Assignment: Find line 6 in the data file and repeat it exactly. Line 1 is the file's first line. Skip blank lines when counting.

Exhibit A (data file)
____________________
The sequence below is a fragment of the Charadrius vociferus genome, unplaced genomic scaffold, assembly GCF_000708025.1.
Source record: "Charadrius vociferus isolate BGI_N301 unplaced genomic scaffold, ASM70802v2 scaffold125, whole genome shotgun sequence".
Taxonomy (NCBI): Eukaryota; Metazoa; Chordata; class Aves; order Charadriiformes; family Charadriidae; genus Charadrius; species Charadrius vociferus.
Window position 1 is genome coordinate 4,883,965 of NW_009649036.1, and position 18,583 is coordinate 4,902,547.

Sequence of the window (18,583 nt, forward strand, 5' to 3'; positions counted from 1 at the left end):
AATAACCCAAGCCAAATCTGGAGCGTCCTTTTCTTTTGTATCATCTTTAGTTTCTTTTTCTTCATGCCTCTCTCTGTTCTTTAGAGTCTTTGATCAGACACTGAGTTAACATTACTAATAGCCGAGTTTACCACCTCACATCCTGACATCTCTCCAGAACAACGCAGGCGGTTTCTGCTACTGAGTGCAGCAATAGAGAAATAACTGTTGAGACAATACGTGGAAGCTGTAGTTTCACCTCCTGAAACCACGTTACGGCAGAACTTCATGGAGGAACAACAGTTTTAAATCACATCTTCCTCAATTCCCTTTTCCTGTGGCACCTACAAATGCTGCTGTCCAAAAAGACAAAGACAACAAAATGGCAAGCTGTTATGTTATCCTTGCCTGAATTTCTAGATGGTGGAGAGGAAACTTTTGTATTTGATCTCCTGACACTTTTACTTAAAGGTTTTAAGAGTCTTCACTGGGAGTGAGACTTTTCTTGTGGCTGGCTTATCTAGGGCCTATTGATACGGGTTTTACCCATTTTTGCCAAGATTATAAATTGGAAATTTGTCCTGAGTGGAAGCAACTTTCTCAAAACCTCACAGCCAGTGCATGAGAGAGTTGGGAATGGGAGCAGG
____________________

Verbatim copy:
AATAACCCAAGCCAAATCTGGAGCGTCCTTTTCTTTTGTATCATCTTTAGTTTCTTTTTCTTCATGCCTCTCTCTGTTCTTTAGAGTCTTTGATCAGACACTGAGTTAACATTACTAATAGCCGAGTTTACCACCTCACATCCTGACATCTCTCCAGAACAACGCAGGCGGTTTCTGCTACTGAGTGCAGCAATAGAGAAATAACTGTTGAGACAATACGTGGAAGCTGTAGTTTCACCTCCTGAAACCACGTTACGGCAGAACTTCATGGAGGAACAACAGTTTTAAATCACATCTTCCTCAATTCCCTTTTCCTGTGGCACCTACAAATGCTGCTGTCCAAAAAGACAAAGACAACAAAATGGCAAGCTGTTATGTTATCCTTGCCTGAATTTCTAGATGGTGGAGAGGAAACTTTTGTATTTGATCTCCTGACACTTTTACTTAAAGGTTTTAAGAGTCTTCACTGGGAGTGAGACTTTTCTTGTGGCTGGCTTATCTAGGGCCTATTGATACGGGTTTTACCCATTTTTGCCAAGATTATAAATTGGAAATTTGTCCTGAGTGGAAGCAACTTTCTCAAAACCTCACAGCCAGTGCATGAGAGAGTTGGGAATGGGAGCAGG